If the world no longer fits, then perhaps it is because we have grown rigid and inflexible due to the hidden presuppositions which feed our expectations and shape our lives, up until now. Instead of fixing our lives, we should flex and stretch our expectations, our mindsets — these are only maps of the territory(2) of aging, not the unique territory which you and I move about within. Someone told me that the key to successful engineering is to get the customer to relax the specifications. In the case of aging, you are both the customer and the engineer. The engineer holds the specifications of your mindsets and tells you what you can do, given the mindset you have chosen. Change your mindset and you can open up the territory of your life. You will be able to do much more than you ever dreamed possible — all the while living inside the reality of the territory of your specific maturation as you age.

With these prefatory comments, we arrive at what I think is this book's theme. What Langer calls "taking back what is yours", I call removing your unthinking limitations. If you want a tool which allows you to do this on a daily basis, try my limitation eraser. Simply adding the words "up until now" to the end of any sentence or thought you have which might contain a limitation will open your mind to new possibilities for health and even more.

[page 11] Mindful health is not about how we should eat right, exercise, or follow medical recommendations, nor is it about abandoning these things. It is not about New Age medicine nor traditional understandings of illness. It is about the need to free ourselves from constricting mind sets and the limits they place on our health and well-being, and to appreciate the importance of becoming the guardians of our own health. Learning how to change requires understanding how we go astray. The goal of this book is to convince you to open your mind and take back what is rightfully, sensibly, and importantly yours.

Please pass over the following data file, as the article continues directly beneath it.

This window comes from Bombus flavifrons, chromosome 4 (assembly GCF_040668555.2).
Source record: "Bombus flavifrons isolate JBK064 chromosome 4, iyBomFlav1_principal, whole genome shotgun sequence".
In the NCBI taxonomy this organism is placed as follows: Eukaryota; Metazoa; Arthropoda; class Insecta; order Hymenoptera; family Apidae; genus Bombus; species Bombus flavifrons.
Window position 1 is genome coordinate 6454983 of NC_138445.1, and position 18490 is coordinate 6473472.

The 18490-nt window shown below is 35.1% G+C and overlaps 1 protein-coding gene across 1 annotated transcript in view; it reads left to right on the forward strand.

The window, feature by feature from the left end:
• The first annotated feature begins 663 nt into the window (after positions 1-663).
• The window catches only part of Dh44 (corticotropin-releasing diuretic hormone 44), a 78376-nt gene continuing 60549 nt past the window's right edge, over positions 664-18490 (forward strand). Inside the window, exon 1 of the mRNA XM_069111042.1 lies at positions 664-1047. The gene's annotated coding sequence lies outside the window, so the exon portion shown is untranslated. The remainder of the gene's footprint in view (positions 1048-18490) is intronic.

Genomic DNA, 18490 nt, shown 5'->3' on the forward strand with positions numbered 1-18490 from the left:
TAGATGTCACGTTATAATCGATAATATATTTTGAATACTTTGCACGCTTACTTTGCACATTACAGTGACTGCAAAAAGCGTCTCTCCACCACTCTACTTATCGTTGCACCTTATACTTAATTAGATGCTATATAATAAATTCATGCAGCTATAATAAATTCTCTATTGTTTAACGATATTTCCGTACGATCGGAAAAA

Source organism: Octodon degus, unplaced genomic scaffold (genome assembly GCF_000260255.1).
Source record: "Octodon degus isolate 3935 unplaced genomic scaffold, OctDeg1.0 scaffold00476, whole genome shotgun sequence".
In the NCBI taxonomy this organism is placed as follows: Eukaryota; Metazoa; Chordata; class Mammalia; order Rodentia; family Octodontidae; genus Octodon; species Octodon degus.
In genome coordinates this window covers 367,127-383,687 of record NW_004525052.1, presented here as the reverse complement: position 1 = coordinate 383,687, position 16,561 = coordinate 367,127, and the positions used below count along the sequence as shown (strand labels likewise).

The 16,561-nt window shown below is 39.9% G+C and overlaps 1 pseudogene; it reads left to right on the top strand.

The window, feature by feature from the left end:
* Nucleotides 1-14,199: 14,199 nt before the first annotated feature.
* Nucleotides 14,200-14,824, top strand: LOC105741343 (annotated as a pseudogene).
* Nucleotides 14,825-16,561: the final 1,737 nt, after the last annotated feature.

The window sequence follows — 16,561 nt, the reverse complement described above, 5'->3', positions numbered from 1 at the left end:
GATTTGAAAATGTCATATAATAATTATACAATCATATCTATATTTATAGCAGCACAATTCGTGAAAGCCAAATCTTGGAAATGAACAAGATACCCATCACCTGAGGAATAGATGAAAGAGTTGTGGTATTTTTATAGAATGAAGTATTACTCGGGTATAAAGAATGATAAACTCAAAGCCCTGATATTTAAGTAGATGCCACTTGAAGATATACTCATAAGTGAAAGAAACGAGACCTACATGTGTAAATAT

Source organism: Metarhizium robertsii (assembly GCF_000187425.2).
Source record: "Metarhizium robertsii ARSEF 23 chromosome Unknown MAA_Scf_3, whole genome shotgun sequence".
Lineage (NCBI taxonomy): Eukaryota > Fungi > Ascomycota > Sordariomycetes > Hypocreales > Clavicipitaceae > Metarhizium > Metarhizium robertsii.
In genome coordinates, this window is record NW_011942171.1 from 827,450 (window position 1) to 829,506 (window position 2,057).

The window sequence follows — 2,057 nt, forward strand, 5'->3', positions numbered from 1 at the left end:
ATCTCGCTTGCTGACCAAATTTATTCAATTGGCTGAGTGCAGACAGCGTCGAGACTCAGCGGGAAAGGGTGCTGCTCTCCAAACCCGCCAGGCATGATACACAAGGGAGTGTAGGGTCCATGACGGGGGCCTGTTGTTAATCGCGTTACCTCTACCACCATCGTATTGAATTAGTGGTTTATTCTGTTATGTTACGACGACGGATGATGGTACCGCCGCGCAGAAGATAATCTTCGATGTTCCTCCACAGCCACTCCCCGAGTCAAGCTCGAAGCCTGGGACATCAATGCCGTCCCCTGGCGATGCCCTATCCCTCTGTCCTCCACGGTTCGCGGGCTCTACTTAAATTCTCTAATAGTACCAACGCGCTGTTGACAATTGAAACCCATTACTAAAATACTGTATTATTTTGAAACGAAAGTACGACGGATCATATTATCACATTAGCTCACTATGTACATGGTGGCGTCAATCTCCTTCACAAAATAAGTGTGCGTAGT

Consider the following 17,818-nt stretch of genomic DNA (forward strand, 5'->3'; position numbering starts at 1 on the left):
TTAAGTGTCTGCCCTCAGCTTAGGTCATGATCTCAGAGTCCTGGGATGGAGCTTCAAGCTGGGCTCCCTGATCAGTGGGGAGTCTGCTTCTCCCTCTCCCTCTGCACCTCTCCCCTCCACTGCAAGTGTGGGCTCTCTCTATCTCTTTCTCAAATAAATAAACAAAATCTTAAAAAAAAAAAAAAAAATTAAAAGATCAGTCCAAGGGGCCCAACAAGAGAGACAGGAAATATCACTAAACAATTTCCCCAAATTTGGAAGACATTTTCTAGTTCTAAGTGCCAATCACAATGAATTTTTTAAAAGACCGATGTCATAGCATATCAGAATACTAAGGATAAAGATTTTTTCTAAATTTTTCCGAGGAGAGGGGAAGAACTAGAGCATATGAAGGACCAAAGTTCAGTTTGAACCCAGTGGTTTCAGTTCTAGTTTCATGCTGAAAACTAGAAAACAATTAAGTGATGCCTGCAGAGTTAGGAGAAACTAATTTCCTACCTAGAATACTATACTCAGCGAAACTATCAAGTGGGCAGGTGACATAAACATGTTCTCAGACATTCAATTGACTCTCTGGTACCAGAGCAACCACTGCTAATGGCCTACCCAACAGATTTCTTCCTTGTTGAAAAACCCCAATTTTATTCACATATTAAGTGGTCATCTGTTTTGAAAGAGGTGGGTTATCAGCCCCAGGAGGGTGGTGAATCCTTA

A hypothesis can be a theory to account for something not understood, and therefore may not be provable. But like Langer's studies, a good hypothesis can be tested and open up possibilities. My basic hypothesis(3) about life is that if there is a process any living human was ever able to do, we can all do it, and are doing it all the time, often out of our awareness. A process can be used to create a limitation (a mindset) or free us up for new possibilities like Langer's studies. I like her way of expressing my basic hypothesis using the metaphor of a dog yodeling.

[page 12, 13] A perceptive reader might ask, "Why are your studies any different?" Much of my own research is designed to test possibilities, not to find what is descriptively true. If I can make one dog yodel, then we can say that yodeling is possible in dogs. The results of the counterclockwise study do not show us that everyone who talks about the past will show the same results. It does tell us, however, that it is possible to achieve these kinds of improvements, but only if we try.

A baby boy was born without eyes, without functional legs, and with shortened arms that can only be raised as high as his shoulders. What hope could that boy ever have to be the star trumpet player in the University of Louisville Marching Band? The mindset of limitation to his son's activities never occurred to the boy's parents and they had cosmetic eyes surgically implanted, taught him music, and his dad pushes him across the field during half-time performances. Patrick is the star of the band! And a great vocalist as well, accompanying himself on the piano(4). Can such a baby ever be a star member of a marching band?